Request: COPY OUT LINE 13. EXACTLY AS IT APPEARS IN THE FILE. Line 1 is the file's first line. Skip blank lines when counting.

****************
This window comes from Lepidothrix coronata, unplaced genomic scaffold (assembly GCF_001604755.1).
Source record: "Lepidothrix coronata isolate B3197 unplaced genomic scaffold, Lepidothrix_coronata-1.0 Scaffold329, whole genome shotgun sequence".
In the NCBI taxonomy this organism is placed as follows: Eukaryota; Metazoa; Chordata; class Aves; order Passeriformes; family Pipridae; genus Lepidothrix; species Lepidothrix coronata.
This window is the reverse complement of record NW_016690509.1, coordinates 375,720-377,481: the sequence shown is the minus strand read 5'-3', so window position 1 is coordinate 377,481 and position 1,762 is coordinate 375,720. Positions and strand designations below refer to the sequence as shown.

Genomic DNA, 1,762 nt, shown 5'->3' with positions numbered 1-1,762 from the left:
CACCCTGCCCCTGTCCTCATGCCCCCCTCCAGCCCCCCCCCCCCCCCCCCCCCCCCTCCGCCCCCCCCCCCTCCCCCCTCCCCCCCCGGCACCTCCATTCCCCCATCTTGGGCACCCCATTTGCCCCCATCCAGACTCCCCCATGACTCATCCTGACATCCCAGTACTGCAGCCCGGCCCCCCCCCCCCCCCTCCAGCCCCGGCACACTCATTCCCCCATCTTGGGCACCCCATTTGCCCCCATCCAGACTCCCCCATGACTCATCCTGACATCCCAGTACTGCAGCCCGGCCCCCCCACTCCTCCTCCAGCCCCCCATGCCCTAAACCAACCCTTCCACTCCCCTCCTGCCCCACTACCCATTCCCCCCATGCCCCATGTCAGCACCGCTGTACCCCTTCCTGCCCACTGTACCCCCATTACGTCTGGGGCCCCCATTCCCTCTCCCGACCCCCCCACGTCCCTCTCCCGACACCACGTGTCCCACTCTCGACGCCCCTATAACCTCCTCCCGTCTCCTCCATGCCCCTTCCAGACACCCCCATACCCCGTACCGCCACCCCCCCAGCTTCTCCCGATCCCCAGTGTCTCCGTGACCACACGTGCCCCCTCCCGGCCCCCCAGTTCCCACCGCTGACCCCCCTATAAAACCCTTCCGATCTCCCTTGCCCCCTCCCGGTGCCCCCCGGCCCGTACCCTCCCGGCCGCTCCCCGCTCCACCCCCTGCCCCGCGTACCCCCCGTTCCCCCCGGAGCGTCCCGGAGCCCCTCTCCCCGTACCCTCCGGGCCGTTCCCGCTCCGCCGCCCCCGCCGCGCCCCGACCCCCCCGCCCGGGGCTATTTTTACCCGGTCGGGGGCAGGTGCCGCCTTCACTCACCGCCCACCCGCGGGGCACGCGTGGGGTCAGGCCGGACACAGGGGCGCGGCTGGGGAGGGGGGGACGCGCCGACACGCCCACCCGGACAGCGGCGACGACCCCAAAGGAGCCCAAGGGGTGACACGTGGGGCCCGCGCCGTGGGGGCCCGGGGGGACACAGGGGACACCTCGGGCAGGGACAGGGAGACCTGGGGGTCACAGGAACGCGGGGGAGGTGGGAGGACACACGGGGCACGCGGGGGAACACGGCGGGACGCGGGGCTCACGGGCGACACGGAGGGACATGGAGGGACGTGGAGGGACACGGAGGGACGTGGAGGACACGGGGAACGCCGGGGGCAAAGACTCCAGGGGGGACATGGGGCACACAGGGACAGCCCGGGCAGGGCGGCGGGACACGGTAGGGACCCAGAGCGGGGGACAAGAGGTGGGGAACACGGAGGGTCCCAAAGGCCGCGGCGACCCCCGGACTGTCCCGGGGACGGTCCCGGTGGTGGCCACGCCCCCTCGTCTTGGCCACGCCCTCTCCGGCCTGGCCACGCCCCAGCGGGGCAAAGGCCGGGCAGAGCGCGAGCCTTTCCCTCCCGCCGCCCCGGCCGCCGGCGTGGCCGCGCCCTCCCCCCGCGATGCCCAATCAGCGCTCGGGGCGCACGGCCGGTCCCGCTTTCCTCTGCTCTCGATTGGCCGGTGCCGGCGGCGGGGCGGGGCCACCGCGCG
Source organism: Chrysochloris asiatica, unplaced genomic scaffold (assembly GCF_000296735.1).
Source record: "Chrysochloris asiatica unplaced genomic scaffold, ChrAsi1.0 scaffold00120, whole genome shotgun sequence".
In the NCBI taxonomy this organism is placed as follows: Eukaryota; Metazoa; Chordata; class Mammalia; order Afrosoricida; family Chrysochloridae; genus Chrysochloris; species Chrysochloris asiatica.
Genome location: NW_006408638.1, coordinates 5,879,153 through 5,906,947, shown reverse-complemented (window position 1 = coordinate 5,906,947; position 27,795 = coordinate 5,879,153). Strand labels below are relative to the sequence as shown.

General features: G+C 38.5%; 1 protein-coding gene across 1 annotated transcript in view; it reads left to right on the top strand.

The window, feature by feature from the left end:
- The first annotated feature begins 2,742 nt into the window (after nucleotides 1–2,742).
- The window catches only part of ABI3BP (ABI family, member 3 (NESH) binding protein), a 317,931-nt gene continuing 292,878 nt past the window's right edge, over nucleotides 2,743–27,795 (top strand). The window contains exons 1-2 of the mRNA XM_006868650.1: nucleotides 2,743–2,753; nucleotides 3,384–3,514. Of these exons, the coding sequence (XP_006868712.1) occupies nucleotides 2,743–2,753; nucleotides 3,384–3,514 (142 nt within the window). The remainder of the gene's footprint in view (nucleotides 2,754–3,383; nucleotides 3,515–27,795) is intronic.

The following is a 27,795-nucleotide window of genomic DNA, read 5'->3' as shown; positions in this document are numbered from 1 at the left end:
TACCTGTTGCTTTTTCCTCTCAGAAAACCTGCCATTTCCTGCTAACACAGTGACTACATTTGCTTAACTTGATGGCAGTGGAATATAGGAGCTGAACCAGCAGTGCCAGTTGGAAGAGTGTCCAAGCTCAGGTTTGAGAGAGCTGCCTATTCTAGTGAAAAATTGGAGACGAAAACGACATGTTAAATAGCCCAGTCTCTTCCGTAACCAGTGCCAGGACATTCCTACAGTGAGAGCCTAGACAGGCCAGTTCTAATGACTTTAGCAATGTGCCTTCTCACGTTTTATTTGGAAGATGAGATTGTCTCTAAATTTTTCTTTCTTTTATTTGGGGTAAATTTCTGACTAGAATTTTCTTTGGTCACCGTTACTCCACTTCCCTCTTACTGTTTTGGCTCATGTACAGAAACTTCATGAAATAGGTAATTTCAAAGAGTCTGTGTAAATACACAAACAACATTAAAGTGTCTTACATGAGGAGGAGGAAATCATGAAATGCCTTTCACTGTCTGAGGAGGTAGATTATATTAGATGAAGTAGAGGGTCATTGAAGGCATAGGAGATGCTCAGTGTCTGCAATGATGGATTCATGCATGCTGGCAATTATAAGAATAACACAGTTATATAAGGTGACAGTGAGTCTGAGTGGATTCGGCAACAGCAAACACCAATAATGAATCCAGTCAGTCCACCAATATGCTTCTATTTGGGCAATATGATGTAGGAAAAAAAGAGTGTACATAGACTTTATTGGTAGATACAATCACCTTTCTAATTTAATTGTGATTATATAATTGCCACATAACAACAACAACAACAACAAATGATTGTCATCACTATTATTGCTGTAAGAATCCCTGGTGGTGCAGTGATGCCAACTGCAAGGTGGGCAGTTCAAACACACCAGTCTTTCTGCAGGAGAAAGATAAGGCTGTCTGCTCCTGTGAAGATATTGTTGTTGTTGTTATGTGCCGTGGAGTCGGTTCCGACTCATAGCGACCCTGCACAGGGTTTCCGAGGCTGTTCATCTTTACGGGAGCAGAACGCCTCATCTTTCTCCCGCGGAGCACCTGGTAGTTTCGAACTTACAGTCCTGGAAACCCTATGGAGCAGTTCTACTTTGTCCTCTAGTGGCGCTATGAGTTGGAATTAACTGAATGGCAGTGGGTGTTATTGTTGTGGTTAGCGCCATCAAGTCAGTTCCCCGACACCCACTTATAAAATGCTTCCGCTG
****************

- The first annotated feature begins 2,742 nt into the window (after nucleotides 1–2,742).